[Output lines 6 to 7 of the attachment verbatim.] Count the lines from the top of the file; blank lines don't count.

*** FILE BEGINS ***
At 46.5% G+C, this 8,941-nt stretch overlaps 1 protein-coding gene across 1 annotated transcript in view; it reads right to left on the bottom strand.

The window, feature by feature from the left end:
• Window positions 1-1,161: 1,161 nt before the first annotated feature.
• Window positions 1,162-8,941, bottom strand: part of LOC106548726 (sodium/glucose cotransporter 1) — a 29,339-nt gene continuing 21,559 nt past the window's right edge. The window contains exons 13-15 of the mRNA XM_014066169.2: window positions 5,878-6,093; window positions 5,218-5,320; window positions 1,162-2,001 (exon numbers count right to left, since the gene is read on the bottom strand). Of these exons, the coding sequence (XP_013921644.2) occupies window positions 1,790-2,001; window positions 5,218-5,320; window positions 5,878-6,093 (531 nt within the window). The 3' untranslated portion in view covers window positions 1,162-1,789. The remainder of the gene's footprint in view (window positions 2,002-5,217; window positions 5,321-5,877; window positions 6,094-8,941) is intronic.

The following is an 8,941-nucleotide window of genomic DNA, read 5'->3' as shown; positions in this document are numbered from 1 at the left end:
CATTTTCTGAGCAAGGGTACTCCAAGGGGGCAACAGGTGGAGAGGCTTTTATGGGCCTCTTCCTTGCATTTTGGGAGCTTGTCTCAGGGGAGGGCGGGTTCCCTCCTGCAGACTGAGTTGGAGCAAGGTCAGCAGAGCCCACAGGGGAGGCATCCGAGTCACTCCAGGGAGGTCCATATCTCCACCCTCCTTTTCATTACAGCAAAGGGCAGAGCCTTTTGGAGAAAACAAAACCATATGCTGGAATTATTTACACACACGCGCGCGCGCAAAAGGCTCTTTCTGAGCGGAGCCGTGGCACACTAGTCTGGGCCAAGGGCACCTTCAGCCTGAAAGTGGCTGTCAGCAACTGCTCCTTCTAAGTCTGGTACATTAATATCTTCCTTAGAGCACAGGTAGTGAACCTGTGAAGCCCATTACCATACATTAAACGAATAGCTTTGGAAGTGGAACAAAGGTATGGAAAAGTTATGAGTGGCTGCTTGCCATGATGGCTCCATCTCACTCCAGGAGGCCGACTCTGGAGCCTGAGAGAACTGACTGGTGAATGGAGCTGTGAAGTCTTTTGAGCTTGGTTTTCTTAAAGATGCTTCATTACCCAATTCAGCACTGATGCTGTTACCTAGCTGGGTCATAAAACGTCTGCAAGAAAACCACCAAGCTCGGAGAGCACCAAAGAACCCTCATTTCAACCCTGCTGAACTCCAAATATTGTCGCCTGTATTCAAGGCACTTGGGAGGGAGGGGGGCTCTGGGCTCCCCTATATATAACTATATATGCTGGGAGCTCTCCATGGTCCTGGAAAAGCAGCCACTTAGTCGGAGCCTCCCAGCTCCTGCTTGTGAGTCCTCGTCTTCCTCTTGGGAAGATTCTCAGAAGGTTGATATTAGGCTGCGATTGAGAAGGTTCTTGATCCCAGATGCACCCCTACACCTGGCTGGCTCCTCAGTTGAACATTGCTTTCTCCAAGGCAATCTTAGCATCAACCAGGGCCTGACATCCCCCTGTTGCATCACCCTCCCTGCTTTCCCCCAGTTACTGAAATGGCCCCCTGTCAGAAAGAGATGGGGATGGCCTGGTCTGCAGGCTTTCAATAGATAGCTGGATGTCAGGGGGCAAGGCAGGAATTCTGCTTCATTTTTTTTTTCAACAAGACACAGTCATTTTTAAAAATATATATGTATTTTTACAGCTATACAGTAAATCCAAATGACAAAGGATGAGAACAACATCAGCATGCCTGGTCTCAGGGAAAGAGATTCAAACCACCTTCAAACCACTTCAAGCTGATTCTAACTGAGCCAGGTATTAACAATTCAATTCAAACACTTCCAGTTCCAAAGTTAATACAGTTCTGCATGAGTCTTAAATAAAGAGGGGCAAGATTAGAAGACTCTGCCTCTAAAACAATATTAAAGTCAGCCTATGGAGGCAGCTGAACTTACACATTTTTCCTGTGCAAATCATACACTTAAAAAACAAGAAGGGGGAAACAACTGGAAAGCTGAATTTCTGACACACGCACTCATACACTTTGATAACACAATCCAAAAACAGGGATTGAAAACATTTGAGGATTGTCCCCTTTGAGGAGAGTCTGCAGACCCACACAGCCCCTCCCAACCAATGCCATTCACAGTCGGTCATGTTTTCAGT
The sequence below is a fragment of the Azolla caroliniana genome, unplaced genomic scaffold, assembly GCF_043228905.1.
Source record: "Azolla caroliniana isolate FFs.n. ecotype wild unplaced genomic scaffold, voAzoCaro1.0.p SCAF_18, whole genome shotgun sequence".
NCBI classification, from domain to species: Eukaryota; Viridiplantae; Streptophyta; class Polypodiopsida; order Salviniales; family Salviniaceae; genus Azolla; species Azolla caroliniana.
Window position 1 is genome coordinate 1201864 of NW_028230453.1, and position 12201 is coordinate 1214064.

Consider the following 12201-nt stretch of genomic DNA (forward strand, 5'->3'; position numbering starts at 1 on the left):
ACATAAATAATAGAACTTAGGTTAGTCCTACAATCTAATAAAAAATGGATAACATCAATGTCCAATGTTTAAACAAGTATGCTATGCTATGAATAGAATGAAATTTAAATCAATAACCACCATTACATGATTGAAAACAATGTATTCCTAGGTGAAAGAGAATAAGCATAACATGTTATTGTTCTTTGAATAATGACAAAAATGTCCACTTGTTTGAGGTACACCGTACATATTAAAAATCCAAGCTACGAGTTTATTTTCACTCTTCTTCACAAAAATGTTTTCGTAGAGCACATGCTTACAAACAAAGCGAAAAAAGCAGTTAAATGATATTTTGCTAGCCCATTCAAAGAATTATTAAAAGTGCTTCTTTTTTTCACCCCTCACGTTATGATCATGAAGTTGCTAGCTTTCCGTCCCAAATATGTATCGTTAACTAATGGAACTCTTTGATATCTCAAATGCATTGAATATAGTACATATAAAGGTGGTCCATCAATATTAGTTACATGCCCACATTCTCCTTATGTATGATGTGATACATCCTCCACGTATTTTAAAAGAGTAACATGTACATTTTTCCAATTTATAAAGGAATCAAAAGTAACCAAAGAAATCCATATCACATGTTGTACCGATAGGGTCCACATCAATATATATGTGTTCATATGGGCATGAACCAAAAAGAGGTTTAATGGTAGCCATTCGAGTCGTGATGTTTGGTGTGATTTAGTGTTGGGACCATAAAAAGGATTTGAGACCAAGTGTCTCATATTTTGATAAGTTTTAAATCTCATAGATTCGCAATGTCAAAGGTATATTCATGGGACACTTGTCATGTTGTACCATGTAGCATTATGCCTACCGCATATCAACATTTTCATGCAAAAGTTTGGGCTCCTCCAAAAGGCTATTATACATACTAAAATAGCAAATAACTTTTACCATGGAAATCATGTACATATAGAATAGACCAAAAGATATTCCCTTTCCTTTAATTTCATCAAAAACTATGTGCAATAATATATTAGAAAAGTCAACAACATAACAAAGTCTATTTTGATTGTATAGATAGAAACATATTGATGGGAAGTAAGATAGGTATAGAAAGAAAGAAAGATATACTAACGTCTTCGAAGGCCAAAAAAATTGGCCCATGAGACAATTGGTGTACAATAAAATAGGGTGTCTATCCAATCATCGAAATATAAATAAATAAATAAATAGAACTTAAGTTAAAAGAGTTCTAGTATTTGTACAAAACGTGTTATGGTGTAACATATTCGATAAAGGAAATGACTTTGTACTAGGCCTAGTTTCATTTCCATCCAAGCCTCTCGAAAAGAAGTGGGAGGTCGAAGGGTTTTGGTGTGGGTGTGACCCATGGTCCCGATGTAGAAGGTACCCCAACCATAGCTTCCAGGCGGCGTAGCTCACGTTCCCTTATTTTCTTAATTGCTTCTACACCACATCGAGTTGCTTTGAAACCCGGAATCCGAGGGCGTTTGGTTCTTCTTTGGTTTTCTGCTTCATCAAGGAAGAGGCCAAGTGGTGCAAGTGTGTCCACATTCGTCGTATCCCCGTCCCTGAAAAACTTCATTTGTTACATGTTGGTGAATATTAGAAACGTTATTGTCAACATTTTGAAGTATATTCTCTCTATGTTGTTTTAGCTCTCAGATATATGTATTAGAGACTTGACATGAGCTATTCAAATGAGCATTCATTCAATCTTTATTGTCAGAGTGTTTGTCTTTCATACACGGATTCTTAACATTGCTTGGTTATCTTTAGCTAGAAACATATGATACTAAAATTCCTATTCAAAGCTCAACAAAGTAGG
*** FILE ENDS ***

CATTTTCTGAGCAAGGGTACTCCAAGGGGGCAACAGGTGGAGAGGCTTTTATGGGCCTCTTCCTTGCATTTTGGGAGCTTGTCTCAGGGGAGGGCGGGTTCCCTCCTGCAGACTGAGTTGGAGCAAGGTCAGCAGAGCCCACAGGGGAGGCATCCGAGTCACTCCAGGGAGGTCCATATCTCCACCCTCCTTTTCATTACAGCAAAGGGCAGAGCCTTTTGGAGAAAACAAAACCATATGCTGGAATTATTTACACACACGCGCGCGCGCAAAAGGCTCTTTCTGAGCGGAGCCGTGGCACACTAGTCTGGGCCAAGGGCACCTTCAGCCTGAAAGTGGCTGTCAGCAACTGCTCCTTCTAAGTCTGGTACATTAATATCTTCCTTAGAGCACAGGTAGTGAACCTGTGAAGCCCATTACCATACATTAAACGAATAGCTTTGGAAGTGGAACAAAGGTATGGAAAAGTTATGAGTGGCTGCTTGCCATGATGGCTCCATCTCACTCCAGGAGGCCGACTCTGGAGCCTGAGAGAACTGACTGGTGAATGGAGCTGTGAAGTCTTTTGAGCTTGGTTTTCTTAAAGATGCTTCATTACCCAATTCAGCACTGATGCTGTTACCTAGCTGGGTCATAAAACGTCTGCAAGAAAACCACCAAGCTCGGAGAGCACCAAAGAACCCTCATTTCAACCCTGCTGAACTCCAAATATTGTCGCCTGTATTCAAGGCACTTGGGAGGGAGGGGGGCTCTGGGCTCCCCTATATATAACTATATATGCTGGGAGCTCTCCATGGTCCTGGAAAAGCAGCCACTTAGTCGGAGCCTCCCAGCTCCTGCTTGTGAGTCCTCGTCTTCCTCTTGGGAAGATTCTCAGAAGGTTGATATTAGGCTGCGATTGAGAAGGTTCTTGATCCCAGATGCACCCCTACACCTGGCTGGCTCCTCAGTTGAACATTGCTTTCTCCAAGGCAATCTTAGCATCAACCAGGGCCTGACATCCCCCTGTTGCATCACCCTCCCTGCTTTCCCCCAGTTACTGAAATGGCCCCCTGTCAGAAAGAGATGGGGATGGCCTGGTCTGCAGGCTTTCAATAGATAGCTGGATGTCAGGGGGCAAGGCAGGAATTCTGCTTCATTTTTTTTTTCAACAAGACACAGTCATTTTTAAAAATATATATGTATTTTTACAGCTATACAGTAAATCCAAATGACAAAGGATGAGAACAACATCAGCATGCCTGGTCTCAGGGAAAGAGATTCAAACCACCTTCAAACCACTTCAAGCTGATTCTAACTGAGCCAGGTATTAACAATTCAATTCAAACACTTCCAGTTCCAAAGTTAATACAGTTCTGCATGAGTCTTAAATAAAGAGGGGCAAGATTAGAAGACTCTGCCTCTAAAACAATATTAAAGTCAGCCTATGGAGGCAGCTGAACTTACACATTTTTCCTGTGCAAATCATACACTTAAAAAACAAGAAGGGGGAAACAACTGGAAAGCTGAATTTCTGACACACGCACTCATACACTTTGATAACACAATCCAAAAACAGGGATTGAAAACATTTGAGGATTGTCCCCTTTGAGGAGAGTCTGCAGACCCACACAGCCCCTCCCAACCAATGCCATTCACAGTCGGTCATGTTTTCAGT
The sequence below is a fragment of the Azolla caroliniana genome, unplaced genomic scaffold, assembly GCF_043228905.1.